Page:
Wong v. Broughton

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Justia Opinion Summary

A jury returned a verdict in favor of plaintiff Monica Broughton, in a medical negligence suit she brought in the amount of $3 million. The case was brought by Ms. Broughton individually and as parent and natural guardian of her nine-year-old son, Amari Broughton-Fleming. The injury involved was a permanent injury to Amari’s right brachial plexus that occurred during birth. Defendants are Dr. Peter J. Wong and his medical practice, Dedicated To Women, OB-GYN, P.A. argued on appeal the superior court erred: (1) when it denied their motion in limine to exclude the opinion of plaintiff’s standard of care expert, which allowed an impermissible res ipsa loquitur opinion that resulting in the jury improperly presuming negligence from the fact that an injury occurred; (2) when it denied their motion in limine to exclude plaintiff’s causation expert, which they contended lacked a proper factual foundation, and constituted an impermissible res ipsa loquitur opinion; (3) when it permitted plaintiff to elicit statistical evidence from Dr. Wong and his experts to establish the rarity of brachial plexus injuries; and (4) when it refused to instruct the jury on “Actions Taken in Emergency.” The Delaware Supreme Court concluded the first and third contentions were directly addressed by the superior court in a ruling on post-trial motions; the second and fourth contentions, which were initially raised and denied before trial, were not reargued in the post-trial motions. Therefore, the Supreme Court affirmed as to defendants' four arguments on appeal.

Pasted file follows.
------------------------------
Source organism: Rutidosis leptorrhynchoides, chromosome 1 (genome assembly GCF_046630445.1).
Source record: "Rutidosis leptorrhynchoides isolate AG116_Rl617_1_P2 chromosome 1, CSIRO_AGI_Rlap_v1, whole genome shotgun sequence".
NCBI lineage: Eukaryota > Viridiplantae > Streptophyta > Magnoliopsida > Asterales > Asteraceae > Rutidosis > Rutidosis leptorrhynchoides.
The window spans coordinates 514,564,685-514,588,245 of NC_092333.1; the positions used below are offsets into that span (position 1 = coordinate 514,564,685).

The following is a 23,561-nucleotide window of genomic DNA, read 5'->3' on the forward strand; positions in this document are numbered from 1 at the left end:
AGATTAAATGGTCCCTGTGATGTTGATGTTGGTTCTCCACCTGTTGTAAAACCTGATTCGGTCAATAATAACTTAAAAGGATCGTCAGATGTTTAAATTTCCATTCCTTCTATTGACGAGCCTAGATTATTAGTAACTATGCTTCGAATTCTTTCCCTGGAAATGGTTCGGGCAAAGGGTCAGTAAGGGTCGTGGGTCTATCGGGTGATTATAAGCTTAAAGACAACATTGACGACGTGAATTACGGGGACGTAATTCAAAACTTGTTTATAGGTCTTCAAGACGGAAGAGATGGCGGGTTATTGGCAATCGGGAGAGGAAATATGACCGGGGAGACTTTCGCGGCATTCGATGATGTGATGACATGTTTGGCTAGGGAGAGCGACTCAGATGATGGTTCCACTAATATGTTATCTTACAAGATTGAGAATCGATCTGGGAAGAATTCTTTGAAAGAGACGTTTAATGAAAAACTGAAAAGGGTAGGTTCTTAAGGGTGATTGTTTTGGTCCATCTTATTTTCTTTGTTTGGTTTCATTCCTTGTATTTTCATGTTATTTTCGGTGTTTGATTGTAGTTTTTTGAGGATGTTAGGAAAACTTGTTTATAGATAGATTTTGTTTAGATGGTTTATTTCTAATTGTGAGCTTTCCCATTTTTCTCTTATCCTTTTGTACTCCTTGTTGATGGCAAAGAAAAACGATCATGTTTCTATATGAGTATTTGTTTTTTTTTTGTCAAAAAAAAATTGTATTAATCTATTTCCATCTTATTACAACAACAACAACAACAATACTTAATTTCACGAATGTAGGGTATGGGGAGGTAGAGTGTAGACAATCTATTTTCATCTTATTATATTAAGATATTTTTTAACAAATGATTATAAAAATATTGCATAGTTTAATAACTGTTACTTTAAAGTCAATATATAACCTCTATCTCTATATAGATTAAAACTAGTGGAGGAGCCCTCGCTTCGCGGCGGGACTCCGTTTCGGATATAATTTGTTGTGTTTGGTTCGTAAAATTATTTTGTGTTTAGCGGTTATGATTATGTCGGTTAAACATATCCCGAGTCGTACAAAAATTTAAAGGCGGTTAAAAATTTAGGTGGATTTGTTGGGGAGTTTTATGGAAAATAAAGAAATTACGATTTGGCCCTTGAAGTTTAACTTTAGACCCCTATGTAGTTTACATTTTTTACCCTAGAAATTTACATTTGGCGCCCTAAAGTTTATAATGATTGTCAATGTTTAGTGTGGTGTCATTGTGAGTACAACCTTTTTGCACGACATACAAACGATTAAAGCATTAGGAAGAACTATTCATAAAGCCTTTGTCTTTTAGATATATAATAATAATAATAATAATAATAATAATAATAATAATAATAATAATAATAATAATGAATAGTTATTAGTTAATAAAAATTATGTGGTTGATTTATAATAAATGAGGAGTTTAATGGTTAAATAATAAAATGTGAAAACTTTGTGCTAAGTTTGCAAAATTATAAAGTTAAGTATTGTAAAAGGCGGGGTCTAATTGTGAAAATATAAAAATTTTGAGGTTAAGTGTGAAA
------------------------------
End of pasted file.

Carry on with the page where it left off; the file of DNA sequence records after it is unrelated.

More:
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IN THE SUPREME COURT OF THE STATE OF DELAWARE PETER J. WONG, M.D., and DEDICATED TO WOMEN, OBGYN, P.A., § § § § Defendants Below, § Appellants, § § v. § § MONICA BROUGHTON, § individually, and as Parent and Natural § Guardian of AMARI M. § BROUGHTON-FLEMING, a Minor, § § Plaintiffs Below, § Appellees. § No. 133, 2018 Court Below: Superior Court of the State of Delaware C.A. No. N14C-01-185 VLM Submitted: November 28, 2018 Decided: February 4, 2019 Before VAUGHN, SEITZ, and TRAYNOR, Justices. Upon appeal from the Superior Court. AFFIRMED. Joshua H. Meyeroff, Esquire, Morris James LLP, Wilmington, Delaware, for Appellants, Peter J. Wong, M.D., and Dedicated to Women OB-GYN, P.A. Bruce L. Hudson, Esquire, and Ben T. Castle, Esquire (Argued), Hudson & Castle Law, LLC, Wilmington, Delaware, for Appellees, Monica Broughton and Amari M. Broughton-Fleming. VAUGHN, Justice: I. INTRODUCTION This is a medical negligence case in which a jury returned a verdict in favor of the plaintiff, Monica Broughton, in the amount of $3 million. The case was brought by Ms. Broughton individually and as parent and natural guardian of her nine-year-old son, Amari Broughton-Fleming. The injury involved was a permanent injury to Amari’s right brachial plexus that occurred during birth. The defendants are Dr. Peter J. Wong and his medical practice, Dedicated To Women, OB-GYN, P.A. Dr. Wong and his medical practice make four arguments on appeal. First, they contend that the Superior Court erred when it denied their motion in limine to exclude the opinion of the plaintiff’s standard of care expert, Dr. Marc Engelbert. They characterize his opinion as being that Dr. Wong breached the standard of care based solely on the fact that Amari sustained a permanent brachial plexus injury. According to them, Dr. Engelbert’s opinion did not satisfy the requirements of Daubert v. Merrell Dow Pharmaceuticals, Inc. 1 and Bowen v. E.I. DuPont de Nemours & Co. 2 and constituted an impermissible res ipsa loquitur opinion that allowed the jury to improperly presume negligence from the fact that an injury occurred. 1 2 509 U.S. 579 (1993). 906 A.2d 787 (Del. 2006) (en banc). 1 Second, they contend that the Superior Court erred when it denied their motion in limine to exclude the plaintiff’s causation expert, Dr. Scott Hal Kozin. They contend that Dr. Kozin’s opinion lacked a proper factual foundation, failed to satisfy the criteria of Daubert and Bowen, and constituted an impermissible res ipsa loquitur opinion. Third, they contend that the Superior Court erred when it permitted the plaintiff to elicit statistical evidence from Dr. Wong and his experts to establish the rarity of brachial plexus injuries. They argue that this evidence was improperly used to suggest that Dr. Wong must have been negligent based upon an unusual outcome. Appellants contend that such evidence must be excluded under Timblin v. Kent General Hospital (Inc.).3 Fourth and finally, they contend that the Superior Court erred when it refused to instruct the jury on “Actions Taken in Emergency.” The first and third contentions were directly addressed by the Superior Court in a ruling on post-trial motions, and we affirm the Superior Court as to those issues for the reasons given in its opinion. The second and fourth contentions, which were initially raised and denied before trial, were not reargued in the post-trial motions. For the reasons that follow, we affirm the Superior Court as to these two contentions as well. 3 640 A.2d 1021 (Del. 1994). 2 II. FACTS AND PROCEDURAL HISTORY 4 The plaintiff claims that Dr. Wong negligently applied excessive lateral traction during childbirth with such force that the stretching of Amari’s head during delivery caused a permanent right brachial plexus injury. During birth, Amari’s right shoulder was lodged under the mother’s pubic bone, a life-threatening condition known as shoulder dystocia. Dr. Wong’s defense was that, because of the shoulder dystocia he used what he considered to be a “unique” method of delivery and noted in his records that he had “not applied any traction” to Amari.5 To explain the cause of injury, the defendants and their experts relied heavily upon the American Congress of Obstetricians and Gynecologists (“ACOG”) Monograph as scientific evidence that Amari’s injury was the result of maternal endogenous forces during labor and not attributable to Dr. Wong’s actions. Put simply, their contention was that the mother’s pushing during delivery caused the injury. At trial, the facts showed that, during delivery, the force that occurred was sufficient to cause both transient and permanent nerve damage to Amari’s right arm. Although he subsequently underwent two major surgeries (performed by Dr. Kozin) to repair the damaged nerves, his injury left him permanently impaired. His right arm is visibly shorter than his left, and this prevents him from doing certain Unless otherwise indicated all facts are taken from the Superior Court’s post-trial opinion. See Broughton v. Wong, 2018 WL 1867185 (Del. Super. Feb. 15, 2018). 5 Id. at *1 (quoting Defs.’ Post-Trial Mot. ¶ 2). 4 3 activities, including riding a bicycle and playing his favorite sports. Medical testimony established that his physical deficits will carry into his adult life. Both sides presented conflicting accounts from eyewitnesses who were present in the delivery room. Amari’s father and maternal grandmother both testified that they observed Dr. Wong pull on Amari’s head when he was emerging during delivery. The defendants’ eyewitnesses (medical staff present during delivery), however, testified that they did not make similar observations, and Dr. Wong denied that he ever pulled on Amari’s head. Against this factual inconsistency, the parties’ medical experts gave conflicting opinions on the critical issues of standard of care and causation. Prior to trial, the defendants filed motions in limine to exclude the testimony of the plaintiff’s experts, Drs. Engelbert and Kozin. The defendants argued that both experts failed to meet the requirements of Delaware Rule of Evidence 702, Daubert,6 and its Delaware progeny, 7 contending that each expert’s opinion lacked an adequate factual basis and relied “upon impermissible res ipsa loquitur or ipse dixit-type reasoning—that the presence of the injury alone meant that Dr. Wong breached the standard of care and caused the injury.”8 In particular, the defendants took issue with Dr. Engelbert’s opinion that, because Amari suffered a permanent 6 7 8 509 U.S. 579. E.g., Bowen, 906 A.2d 787. Broughton, 2018 WL 1867185, at *2 & n.4. 4 (as opposed to a transient) brachial plexus injury, Dr. Wong must have applied excessive lateral traction and, therefore, breached the standard of care. In making this argument, the defendants relied upon the ACOG Monograph, which they contended established that Amari’s permanent injury could have been caused by maternal forces. The Superior Court denied these motions, finding that both experts satisfied the requirements of Rule 702 and the relevant case law. After the close of the plaintiff’s case and again when all the evidence was in, the appellants moved for judgment as a matter of law under Superior Court Civil Rule 50(a). They reiterated their objections concerning Dr. Engelbert’s res ipsa loquitur reasoning and raised an additional argument, not raised on appeal, that excessive traction could be appropriate as a lifesaving alternative in a medical emergency. The Superior Court denied their motions. After trial, the Appellants renewed their motion for judgment as a matter of law under Superior Court Civil Rule 50(b) and, in the alternative, sought a new trial under Rule 59 or remittitur. The Superior Court denied the appellants’ post-trial motions. III. DISCUSSION The defendants’ first three contentions on appeal involve questions of the admissibility of evidence and expert testimony, which this Court reviews for an 5 abuse of discretion. 9 As mentioned, we affirm the Superior Court as to the defendants’ first and third contentions for the reasons given in its post-trial opinion and find that the court did not abuse its discretion in overruling the defendants’ objection to Dr. Engelbert’s expert opinion testimony or in allowing the plaintiff to elicit statistical evidence from Dr. Wong and his experts. At the outset of its post-trial opinion, the Superior Court agreed that the jury may not presume negligence from the mere presence of an injury. The court found that Dr. Engelbert’s expert opinion testimony was admissible, and not an impermissible res ipsa loquitur theory, because his opinion that the permanency of the injury established that Dr. Wong breached the standard of care was supported by “multiple, reliable medical sources.”10 Dr. Engelbert explained that he disagreed with the ACOG Monograph study upon which Appellants heavily relied because the study did not fully differentiate between a permanent versus transient injury. Moreover, the court explained, “there was evidence in this case that [Dr. Engelbert’s] opinion was based upon medical records, eyewitnesses’ accounts of the delivery, and all other information an expert would ordinarily rely upon in his field, including ruling out other causes.”11 9 Green v. Alfred A.I. duPont Inst. Of the Nemours Found., 759 A.2d 1060, 1063 (Del. 2000); M.G. Bancorporation, Inc. v. Le Beau, 737 A.2d 513, 522 (Del. 1999) (en banc). 10 Broughton, 2018 WL 1867185, at *4 (citing sources). 11 Id. 6 Ultimately, the court found that Dr. Engelbert’s opinion, when considered in light of all the evidence, met the requirements under Delaware Rule of Evidence 702 and Daubert: Given the issues in this case, it was proper for the jury to understand the distinctions about the severity of the injury through his explanation, and to be given an opportunity to refute the conclusions in the ACOG Monograph. On cross-examination, it was appropriate for him to defend his conclusions, rule out other causes, and explain why the permanency of the injury was germane to his opinion that Dr. Wong’s unique method of delivery breached the standard of care. . . . For these reasons, this Court finds that Dr. Engelbert’s opinion went beyond a res ipsa loquitur conclusion and the testimony challenged by Defendants goes to the weight of the evidence, not its admissibility. 12 We agree that Dr. Elbert’s testimony was not an impermissible res ipsa loquitur theory and affirm the Superior Court’s ruling for the reasons assigned by it. Additionally, although not mentioned by the Superior Court in its post-trial opinion, Dr. Engelbert relied upon his nearly thirty years of experience as an obstetrician and gynecologist in forming his opinion that, absent other causes not relevant here, excessive lateral traction during delivery caused Amari’s permanent brachial plexus injury. As we have previously held, an expert in a medical negligence case “must be familiar with the degree of skill ordinarily employed in the field of medicine on which he or she will testify in order to offer a standard of care 12 Id. at *5. 7 opinion” and may be so qualified based on his or her experience and knowledge.13 Because Dr. Engelbert’s testimony established that he was qualified as an expert and familiar with the degree of skill ordinarily employed in obstetrics from his years of experience in the field, the Superior Court did not err in allowing his opinion testimony into evidence. As to the defendants’ third argument, regarding the statistical testimony elicited at trial, the court found that this evidence was not of the same quality as the evidence disallowed in Timblin. 14 In Timblin, the defense attempted to tie statistical evidence of mortality rates of those who suffer cardiopulmonary arrest to the standard of care, in effect arguing that the patient was likely to die or suffer brain damage no matter what the hospital did.15 This Court held that this evidence was highly prejudicial with little probative effect, and thus inadmissible under Delaware Rule of Evidence 403, because “[t]he statistical probability of death or brain damage following a cardiac arrest cannot be used to show that [the hospital] acted in conformity with the applicable standard of care.” 16 It was undisputed that Timblin’s brain damage was caused by a long period of oxygen deprivation because 13 Norman v. All About Women, P.A., 193 A.3d 726, 730 (Del. 2018) (internal quotation marks omitted). 14 640 A.2d 1021. 15 Id. at 1022-24 16 Id. at 1024, 1023-26. 8 he was not intubated.17 “[T]he causation issue was solely whether the inability to intubate was caused by the hospital’s alleged negligence, ‘not whether [Timblin]’s brain damage was an inevitable result.’”18 Accordingly, this Court held that the statistical evidence was misleading: “the statistics invited an inference that, because the majority of patients who suffer a cardiac arrest die or suffer brain damage, [Timblin] was expected to suffer brain damage.”19 The Superior Court contrasted the statistical evidence here with the evidence in Timblin and explained that here the statistical testimony went to the experience of each of the experts, provided background information, and otherwise simply established that brachial plexus injuries are rare—something upon which all experts agreed. Furthermore, the Superior Court noted that the statistical testimony was “an appeal to the common sense of the jury and directly rebutt[ed] Defendants’ trial theory that mother’s endogenous forces caused the injury.” 20 The court thus found that the testimony did “not constitute statistical evidence of the kind deemed fatal in Timblin.”21 We agree with the Superior Court and affirm for the reasons assigned by it. We now address the defendants’ remaining two arguments. 17 18 19 20 21 Id. at 1024-25. Broughton, 2018 WL 1867185, at *7 (quoting Timblin, 640 A.2d at 1025). Id. (first alteration omitted) (quoting Timblin, 640 A.2d at 1026). Id. Id. 9 For many of the same reasons given in its post-trial opinion as to Dr. Engelbert, the Superior Court did not abuse its discretion in allowing Dr. Kozin to testify as an expert on the cause of Amari’s injury. “If a witness is qualified as an expert by skill, experience, knowledge, training or education, he may offer an opinion and testify as to that opinion,” and “[a] strong preference exists for admitting evidence that may assist the trier of fact.” 22 Accordingly, “expert opinions are appropriate when they will assist the trier of fact in understanding the relevant facts or the evidence.”23 The defendants make three arguments regarding the admissibility of Dr. Kozin’s testimony. First, they contend that Dr. Kozin’s opinion was not based on sufficient facts because it “was not based on any facts of this case.”24 Second, they argue that his opinion, like Dr. Engelbert’s, was an impermissible res ipsa loquitur opinion—that because Amari’s injury was permanent, the injury must have been caused by excessive lateral traction applied by Dr. Wong. Finally, they contend that Dr. Kozin failed to base his opinion on information reasonably relied upon by 22 Norman, 193 A.3d at 730 (first citing D.R.E. 702; and then citing Pavey v. Kalish, 3 A.3d 1098, 2010 WL 3294304, at *3 (Del. Aug. 23, 2010) (Table)). 23 Id. 24 Appellants’ Opening Br. at 34 (emphasis omitted). 10 experts in his field, thus not meeting the requirements of Daubert,25 Bowen,26 and Delaware Rule of Evidence 702.27 Dr. Kozin testified based on twenty years of experience conducting surgeries to repair nerves damaged during birth and on his interactions with and observations of Amari before and during Amari’s two surgeries. He first operated on Amari six months after Amari was born and, at that time, identified two nerves that had been torn and would never regenerate or recover. Because of the permanency of the injury, Dr. Kozin formed the opinion that the cause of Amari’s torn nerves was excessive lateral traction applied during birth. We find that Dr. Kozin’s opinion was sufficiently based upon the facts of this case to satisfy Rule 702. We also find that his testimony was admissible (and not a res ipsa loquitur opinion) for the same reasons we find Dr. Engelbert’s opinion admissible. The defendants’ final argument regarding Dr. Kozin’s testimony is essentially that Dr. Kozin’s opinion was not based on information reasonably relied upon by experts in his field because he failed to cite any literature for excluding maternal forces or other causes of Amari’s injury and failed to distinguish effectively the ACOG Monograph, which conflicts with his opinions. 25 As we explained in 509 U.S. 579. 906 A.2d 787. 27 Appellants cite Delaware Rule of Evidence 702, but this specific notion—that an expert may base his or her opinion on information reasonably relied upon by experts in the field even if such information is not admissible into evidence—comes from Rule 703. 26 11 Norman, however, the requirement that the expert’s opinion be based upon information reasonably relied upon by experts in the particular field is a guard against the use of inadmissible hearsay and “does not pertain to information which the expert has not relied on.” 28 Dr. Kozin was not required to rebut the ACOG Monograph as a condition of admissibility of his testimony. The defendants’ argument on this point goes to the weight to be given Dr. Kozin’s testimony, not its admissibility. As to the defendant’s fourth contention—that the trial court erred in refusing to instruct the jury on “Actions Taken in Emergency” 29—we conclude that the court committed no legal error. Whether the “Actions Taken in Emergency” instruction applies to medical negligence cases is a question of law, which this Court reviews de novo.30 28 29 The “Actions Taken in Emergency” instruction has traditionally been 193 A.3d at 731. The proposed instruction reads as follows: When a person is involved in an emergency situation not of his own making and not created by his own negligence, that person is entitled to act as a reasonably prudent person would under similar circumstances. Therefore, if you find that Dr. Wong was confronted by an emergency situation when Amari BroughtonFleming presented with shoulder dystocia, you should review Dr. Wong’s conduct in light of what a reasonably prudent person would have done under those circumstances. Appellants’ Opening Br. at 42. 30 See Hankins v. State, 976 A.2d 839, 840 (Del. 2009) (“[T]his Court will review de novo a refusal to instruct on a defense theory (in any form) . . . .” (quoting Wright v. State, 953 A.2d 144, 148 (Del. 2008) (en banc))); North v. Owens-Corning Fiberglas Corp., 704 A.2d 835, 837-38 (Del. 1997) (“The trial court . . . must not ignore a requested jury instruction applicable to the facts and 12 given only in automobile accident cases. The standard instruction for medical negligence cases, which is supplied by statute, 31 inherently incorporates the concept that medical doctors and professionals routinely encounter what many would consider to be an “emergency.” The statutory standard captures this by defining the standard of care as “that degree of skill and care ordinarily employed in the same or similar field of medicine as defendant.” 32 As pointed out by Dr. Engelbert, doctors in the field of obstetrics are well aware of shoulder dystocia and have specific methods for dealing with it. Dr. Wong simply needed to exercise “that degree of skill and care ordinarily employed” by obstetricians, and that degree of skill and care did not include applying excessive lateral traction. The Superior Court correctly refused to instruct the jury on “Actions Taken in Emergency.” IV. CONCLUSION For the foregoing reasons, the judgment of the Superior Court is affirmed. law of the case.”). 31 See 18 Del. C. § 6801(7) (defining medical negligence). 32 18 Del. C. § 6801(7). 13